This is not an in-depth post on 802.11r. Instead, it is just about one piece of the 802.11r puzzle that will hopefully remain in my brain long enough for certification and beyond!
For a detailed review of 802.11r, I suggest Devin Akin’s excellent white paper:
I was having trouble understanding the difference between two of the wpa_cli commands ft_ds and roam. The wpa_cli is the WPA command line interface for interacting with wpa_supplicant (as a station in client mode).
The wpa_cli command help gave me a clue, but wasn’t giving me the full story:
ft_ds = request over-the-DS FT with
roam = roam to the specified BSS
So I setup a Cisco testbed with a WLC2504 and two 1602 APs. Then setup a LANforge-WiFIRE test system with a client to roam between the two APs and with a separate monitor interface for packet captures.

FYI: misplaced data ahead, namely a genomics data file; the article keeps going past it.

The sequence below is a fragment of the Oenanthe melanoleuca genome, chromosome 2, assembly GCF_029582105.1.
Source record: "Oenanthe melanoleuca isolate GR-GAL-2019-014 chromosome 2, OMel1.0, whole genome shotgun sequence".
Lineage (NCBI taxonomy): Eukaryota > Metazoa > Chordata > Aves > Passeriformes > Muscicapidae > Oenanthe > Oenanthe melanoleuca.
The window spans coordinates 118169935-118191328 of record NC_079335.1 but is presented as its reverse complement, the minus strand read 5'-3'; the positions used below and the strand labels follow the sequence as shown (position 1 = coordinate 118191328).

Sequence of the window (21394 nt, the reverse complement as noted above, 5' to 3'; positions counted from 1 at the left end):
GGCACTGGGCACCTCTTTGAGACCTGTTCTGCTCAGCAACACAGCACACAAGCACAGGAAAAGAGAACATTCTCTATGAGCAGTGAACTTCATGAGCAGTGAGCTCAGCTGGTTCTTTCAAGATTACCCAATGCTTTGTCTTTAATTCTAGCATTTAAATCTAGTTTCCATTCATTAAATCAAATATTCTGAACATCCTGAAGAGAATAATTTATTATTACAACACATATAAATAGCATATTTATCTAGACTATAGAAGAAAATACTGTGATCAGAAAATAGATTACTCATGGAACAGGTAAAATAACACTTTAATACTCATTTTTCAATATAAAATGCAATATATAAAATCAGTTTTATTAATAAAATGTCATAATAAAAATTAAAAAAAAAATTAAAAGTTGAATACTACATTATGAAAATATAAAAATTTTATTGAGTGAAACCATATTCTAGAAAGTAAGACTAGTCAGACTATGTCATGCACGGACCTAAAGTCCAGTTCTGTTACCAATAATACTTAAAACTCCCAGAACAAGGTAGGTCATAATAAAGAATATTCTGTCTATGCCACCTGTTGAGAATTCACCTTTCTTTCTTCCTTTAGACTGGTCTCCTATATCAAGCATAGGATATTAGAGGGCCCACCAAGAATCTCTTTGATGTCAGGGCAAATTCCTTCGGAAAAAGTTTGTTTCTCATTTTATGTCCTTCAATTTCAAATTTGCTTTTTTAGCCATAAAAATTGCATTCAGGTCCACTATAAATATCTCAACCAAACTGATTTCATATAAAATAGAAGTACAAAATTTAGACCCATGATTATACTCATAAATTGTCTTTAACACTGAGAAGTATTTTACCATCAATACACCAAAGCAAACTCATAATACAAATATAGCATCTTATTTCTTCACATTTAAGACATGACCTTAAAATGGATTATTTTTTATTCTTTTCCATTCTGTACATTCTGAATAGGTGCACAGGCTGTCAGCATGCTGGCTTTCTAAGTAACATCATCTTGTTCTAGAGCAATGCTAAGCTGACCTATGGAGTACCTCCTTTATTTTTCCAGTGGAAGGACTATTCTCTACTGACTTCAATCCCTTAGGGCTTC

With the wpa_cli ft_ds command I obtained the following capture:
With the wpa_cli roam command I obtained the following capture:
Staring at the packet captures and re-reading the following helped me see the difference:
• STA communication to the target AP via current AP using FT Action frames.
• STA communicates directly with the target AP using FT Authentication frames.
The command wpa_cli ft_ds dc:a5:f4:ff:4f:af initiates a FT Request (Action Frame) from the station 00:0e:8e:43:3a:71 to the target AP dc:a5:f4:ff:4f:af via the current AP dc:a5:f4:f3:ce:9f that the station is connected to.
The command wpa_cli roam dc:a5:f4:ff:4f:af initiates a FT Authentication from the station 00:0e:8e:43:3a:71 over the air directly to the target AP dc:a5:f4:ff:4f:af.
Both commands initiate an 802.11r Fast BSS Transition, but the distinction between the two is important to understanding how clients will transition. Using this command is a helpful way to test 802.11r wireless network setups and verifying that when it comes time for real clients to roam, you will have some confidence that it will work as expected.